- 1st December 2011 − 14th October 2012 | Scottish National Portrait Gallery
Sir John Lavery
Sir John Lavery (1856-1941) was born in Belfast. He moved to Ayrshire when he was ten and after training at art schools in Glasgow and Paris, he became associated with the group of up-and-coming artists known as The Glasgow Boys.
By the outbreak of the First World War in 1914 Lavery was already established as a very fashionable and successful portrait painter. His original intention was to record the Allies’ war effort on the Western Front. He discussed his official commission with the Department of Information in May 1917 intending to go out for six weeks. However, a visit to his doctor and the intervention of his wife led to a complete change of plan. Instead of travelling to northern France, Lavery was issued with a Special Naval and Military Permit and a roving brief to depict naval bases around Britain.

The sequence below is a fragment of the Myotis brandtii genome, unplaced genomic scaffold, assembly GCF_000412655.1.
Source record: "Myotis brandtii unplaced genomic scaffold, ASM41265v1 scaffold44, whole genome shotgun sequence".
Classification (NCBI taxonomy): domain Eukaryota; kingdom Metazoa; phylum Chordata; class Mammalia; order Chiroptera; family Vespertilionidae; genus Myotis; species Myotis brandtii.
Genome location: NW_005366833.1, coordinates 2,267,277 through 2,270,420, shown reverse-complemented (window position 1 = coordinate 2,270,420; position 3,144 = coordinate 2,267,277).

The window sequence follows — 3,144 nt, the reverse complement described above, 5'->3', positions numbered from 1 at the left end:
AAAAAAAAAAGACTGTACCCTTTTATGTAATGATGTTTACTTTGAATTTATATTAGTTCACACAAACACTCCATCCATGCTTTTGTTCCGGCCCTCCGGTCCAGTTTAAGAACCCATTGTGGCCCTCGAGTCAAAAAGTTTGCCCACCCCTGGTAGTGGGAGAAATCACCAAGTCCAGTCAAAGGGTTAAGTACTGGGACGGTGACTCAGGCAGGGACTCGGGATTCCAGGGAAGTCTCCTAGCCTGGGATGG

Despite some bureaucratic difficulties, he was able to choose his own itinerary and subject matter, visiting naval ports, shipyards, airfields and munitions factories in Scotland and on the south coast of England. In 1919, after the Armistice, he took on a final commission, recording women’s war work in France before the closure of their operations.